Thanks to the comments of George Lowther and Greg Martin (for which I am most grateful), I can now show that the answer is YES for infinitely many primes $q$.

**Theorem 1.** Let $t_1\dots,t_{n-1}$ be any finite set of real numbers.Then for any $\epsilon>0$ and any integer $r>0$ there are infinitely many primes $q\equiv 1\pmod{r}$ such that
$$\|(q-1)t_i\|<\epsilon,\qquad i=1,\dots,n-1.\tag{1}$$
Here $\|x\|$ stands for the distance of $x$ to the nearest integer.

**Proof.** Without loss of generality, the numbers $1,t_1,\dots,t_{n-1}$ are linearly independent over $\mathbb{Q}$. Indeed, we can express each of them as a $\mathbb{Z}$-linear combination from a suitable basis $\frac{1}{s},t_1^*,\dots,t_{m-1}^*$ of their $\mathbb{Q}$-linear span, where $s>0$ is an integer. Then the statement for $t_1,\dots,t_{n-1}$ follows from the statement for $t_1^*,\dots,t_{m-1}^*$ (with $\mathrm{lcm}(r,s)$ in place of $r$). When the elements of $1,t_1,\dots,t_{n-1}$ are linearly independent over $\mathbb{Q}$,
the statement follows from the stronger result that the vectors $(qt_1,\dots,qt_{n-1})$ are dense modulo $1$, as $q$ runs through the primes such that $q\equiv 1\pmod{r}$. This result is essentially due to Vinogradov, with technical improvements by Vaughan and Harman. See Theorem 4 in Harman: Diophantine approximation with primes, J. London Math. Soc. (2) 39 (1989), 405–413. Well, Harman does not have the condition $q\equiv 1\pmod{r}$, but it seems straightforward to incorporate it.

**Theorem 2.** Let $t_i$, $f_i$, $F$ be as in the original question but without the assumption $f_i\in\mathbb{Z}$. Then for any $\epsilon>0$ there is a prime $q$ such that
$$\left|\sum_{j=1}^{q-1}F\left(\frac{j}{q}\right)\right|<
\epsilon.$$
In particular, if $F$ is integer valued and $\epsilon=1$, then the left hand side is zero.

**Proof.** Assume that $\epsilon>0$ is sufficiently small, namely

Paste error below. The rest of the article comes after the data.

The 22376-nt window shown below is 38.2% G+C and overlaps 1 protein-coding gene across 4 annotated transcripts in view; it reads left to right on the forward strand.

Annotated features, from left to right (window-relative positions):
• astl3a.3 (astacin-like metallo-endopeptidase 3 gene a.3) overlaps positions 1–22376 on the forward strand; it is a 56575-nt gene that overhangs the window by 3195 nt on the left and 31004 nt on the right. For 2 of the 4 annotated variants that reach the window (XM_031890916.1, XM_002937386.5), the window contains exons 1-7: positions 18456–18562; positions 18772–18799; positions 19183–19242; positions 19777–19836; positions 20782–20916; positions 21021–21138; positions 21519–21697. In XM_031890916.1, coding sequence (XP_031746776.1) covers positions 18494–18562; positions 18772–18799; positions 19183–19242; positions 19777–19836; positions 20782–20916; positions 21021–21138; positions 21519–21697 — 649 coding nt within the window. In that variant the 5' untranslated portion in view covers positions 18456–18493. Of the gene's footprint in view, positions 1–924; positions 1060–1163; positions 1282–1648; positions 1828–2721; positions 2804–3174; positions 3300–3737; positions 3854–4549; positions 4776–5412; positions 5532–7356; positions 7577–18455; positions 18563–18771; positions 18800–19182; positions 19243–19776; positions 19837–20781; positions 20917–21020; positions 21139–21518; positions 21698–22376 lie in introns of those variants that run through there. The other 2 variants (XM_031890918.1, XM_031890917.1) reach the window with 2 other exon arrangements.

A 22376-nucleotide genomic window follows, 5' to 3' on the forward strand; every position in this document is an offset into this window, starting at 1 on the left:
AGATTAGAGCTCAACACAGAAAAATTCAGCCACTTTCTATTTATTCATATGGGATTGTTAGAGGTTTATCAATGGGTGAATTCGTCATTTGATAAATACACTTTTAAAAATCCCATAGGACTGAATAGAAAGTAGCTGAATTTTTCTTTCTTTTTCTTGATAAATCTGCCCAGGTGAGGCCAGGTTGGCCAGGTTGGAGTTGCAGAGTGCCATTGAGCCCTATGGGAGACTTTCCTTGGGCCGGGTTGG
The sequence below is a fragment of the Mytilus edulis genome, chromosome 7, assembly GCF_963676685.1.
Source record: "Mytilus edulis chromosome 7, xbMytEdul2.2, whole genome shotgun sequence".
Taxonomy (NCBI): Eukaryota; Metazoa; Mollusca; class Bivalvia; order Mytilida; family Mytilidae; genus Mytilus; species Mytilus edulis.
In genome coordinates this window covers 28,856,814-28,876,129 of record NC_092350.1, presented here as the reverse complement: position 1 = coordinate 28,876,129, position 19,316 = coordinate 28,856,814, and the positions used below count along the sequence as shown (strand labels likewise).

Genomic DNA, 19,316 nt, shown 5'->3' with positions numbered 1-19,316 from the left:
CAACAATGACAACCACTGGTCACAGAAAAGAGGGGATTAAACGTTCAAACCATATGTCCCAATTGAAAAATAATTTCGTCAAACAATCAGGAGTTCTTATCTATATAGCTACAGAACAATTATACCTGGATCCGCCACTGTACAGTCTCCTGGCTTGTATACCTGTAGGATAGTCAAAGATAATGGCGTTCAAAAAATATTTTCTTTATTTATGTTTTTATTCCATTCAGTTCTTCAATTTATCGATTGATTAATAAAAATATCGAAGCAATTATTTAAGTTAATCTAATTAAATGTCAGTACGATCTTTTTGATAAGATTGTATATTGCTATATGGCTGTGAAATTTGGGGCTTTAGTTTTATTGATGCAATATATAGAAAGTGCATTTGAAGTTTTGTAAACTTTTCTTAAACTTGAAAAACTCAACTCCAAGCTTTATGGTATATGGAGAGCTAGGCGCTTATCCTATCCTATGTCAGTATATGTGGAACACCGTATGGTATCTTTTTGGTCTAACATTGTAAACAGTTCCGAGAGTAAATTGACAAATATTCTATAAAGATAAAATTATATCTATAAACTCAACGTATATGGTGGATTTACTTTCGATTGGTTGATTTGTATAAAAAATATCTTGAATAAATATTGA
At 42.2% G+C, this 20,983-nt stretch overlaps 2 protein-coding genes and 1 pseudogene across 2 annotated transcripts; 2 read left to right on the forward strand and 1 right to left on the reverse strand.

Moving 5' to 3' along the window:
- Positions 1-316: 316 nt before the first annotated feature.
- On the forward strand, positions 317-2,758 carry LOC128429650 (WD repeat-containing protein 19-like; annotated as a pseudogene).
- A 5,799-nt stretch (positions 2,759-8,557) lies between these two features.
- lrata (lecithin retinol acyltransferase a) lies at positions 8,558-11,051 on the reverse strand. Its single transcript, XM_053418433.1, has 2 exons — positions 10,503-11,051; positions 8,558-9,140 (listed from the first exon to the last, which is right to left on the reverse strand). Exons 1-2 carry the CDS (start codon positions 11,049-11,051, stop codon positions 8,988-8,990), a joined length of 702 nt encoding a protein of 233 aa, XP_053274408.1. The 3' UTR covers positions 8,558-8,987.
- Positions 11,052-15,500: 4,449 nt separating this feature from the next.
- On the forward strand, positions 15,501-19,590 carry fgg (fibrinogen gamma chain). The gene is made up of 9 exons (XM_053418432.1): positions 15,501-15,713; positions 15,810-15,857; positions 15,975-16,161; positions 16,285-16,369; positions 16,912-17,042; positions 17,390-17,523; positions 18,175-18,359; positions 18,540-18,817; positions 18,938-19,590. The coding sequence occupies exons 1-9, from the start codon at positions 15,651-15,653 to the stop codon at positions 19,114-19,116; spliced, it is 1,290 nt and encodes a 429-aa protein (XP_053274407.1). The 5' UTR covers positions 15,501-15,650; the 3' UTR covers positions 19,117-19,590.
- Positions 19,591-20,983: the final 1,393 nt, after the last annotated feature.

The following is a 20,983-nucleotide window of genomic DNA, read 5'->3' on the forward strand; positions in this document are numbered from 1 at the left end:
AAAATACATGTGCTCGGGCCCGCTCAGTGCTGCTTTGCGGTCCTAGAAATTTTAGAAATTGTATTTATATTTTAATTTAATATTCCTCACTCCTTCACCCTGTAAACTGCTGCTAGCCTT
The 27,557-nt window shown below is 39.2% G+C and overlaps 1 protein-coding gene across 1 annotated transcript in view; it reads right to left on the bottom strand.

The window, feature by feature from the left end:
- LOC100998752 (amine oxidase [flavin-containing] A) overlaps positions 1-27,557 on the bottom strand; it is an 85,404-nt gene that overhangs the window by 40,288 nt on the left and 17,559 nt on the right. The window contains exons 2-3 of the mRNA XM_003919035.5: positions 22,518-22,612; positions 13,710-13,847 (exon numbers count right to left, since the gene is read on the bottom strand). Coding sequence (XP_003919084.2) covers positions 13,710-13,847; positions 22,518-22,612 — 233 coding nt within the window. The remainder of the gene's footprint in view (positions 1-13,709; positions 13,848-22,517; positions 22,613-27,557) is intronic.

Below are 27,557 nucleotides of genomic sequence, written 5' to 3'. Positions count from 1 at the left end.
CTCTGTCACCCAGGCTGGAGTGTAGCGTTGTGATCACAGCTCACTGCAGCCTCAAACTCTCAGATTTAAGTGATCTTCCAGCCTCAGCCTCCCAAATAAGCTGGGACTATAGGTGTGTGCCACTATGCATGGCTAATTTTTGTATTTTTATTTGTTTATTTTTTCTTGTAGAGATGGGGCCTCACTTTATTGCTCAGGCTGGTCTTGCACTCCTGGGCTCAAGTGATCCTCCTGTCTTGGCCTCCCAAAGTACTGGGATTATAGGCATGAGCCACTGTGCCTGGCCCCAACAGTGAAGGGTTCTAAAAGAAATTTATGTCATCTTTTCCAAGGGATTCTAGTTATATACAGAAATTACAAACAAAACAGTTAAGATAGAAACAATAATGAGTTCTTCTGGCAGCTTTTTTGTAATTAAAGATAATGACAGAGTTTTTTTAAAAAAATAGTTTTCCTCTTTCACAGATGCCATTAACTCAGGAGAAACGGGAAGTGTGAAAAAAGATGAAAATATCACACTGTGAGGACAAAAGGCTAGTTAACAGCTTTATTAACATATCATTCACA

$$\epsilon<\|t_i\|,\qquad i=1,\dots,n-1.\tag{2}$$
By Theorem 1, there is a prime $q$ such that (1) holds.
Observe that
$$\sum_{j=1}^{q-1}F\left(\frac{j}{q}\right)=\sum_{i=0}^{n-2}f_i\bigl([qt_{i+1}]-[qt_i]\bigr)+f_{n-1}\bigl(q-1-[qt_{n-1}]\bigr),$$
where $[x]$ stands for the integral part of $x$. Here we used that no $\frac{j}{q}$ coincides with any $t_i$, as follows from (1) and (2). We subtract
$$0=(q-1)\int_0^1 F(t)dt=\sum_{i=0}^{n-1}f_i\bigl((q-1)t_{i+1}-(q-1)t_i\bigr),$$
then with the notation
$$\tilde t_i:=[qt_i]-(q-1)t_i,\qquad i=0,\dots,n-1,$$
we get
$$\sum_{j=1}^{q-1}F\left(\frac{j}{q}\right)=\sum_{i=0}^{n-2}f_i\bigl(\tilde t_{i+1}-\tilde t_i\bigr)-f_{n-1}\tilde t_{n-1}=\sum_{i=1}^{n-1}(f_{i-1}-f_i)\tilde t_i.$$
By (1) we can write $(q-1)t_i=n_i+e_i$ with $n_i\in\mathbb{Z}$ and $|e_i|<\epsilon$. Then
$$qt_i = n_i+t_i+e_i,\qquad i=1,\dots,n-1,$$
whence by (2), that is by $\epsilon<\min(t_1,1-t_{n-1})$, we have
$[qt_i]=n_i$, so that $\tilde t_i=-e_i$. It follows that
$$\sum_{j=1}^{q-1}F\left(\frac{j}{q}\right)=\sum_{i=1}^{n-1}(f_i-f_{i-1})e_i,$$
whence
$$\left|\sum_{j=1}^{q-1}F\left(\frac{j}{q}\right)\right|<\epsilon\sum_{i=1}^{n-1}|f_i-f_{i-1}|.$$
The right hand side can be made arbitrary small, so we are done.

integers$m$ such that $\sum_{i=1}^{m-1} F(i/m) = 0$? $\endgroup$ – Greg Martin Dec 2 '11 at 19:55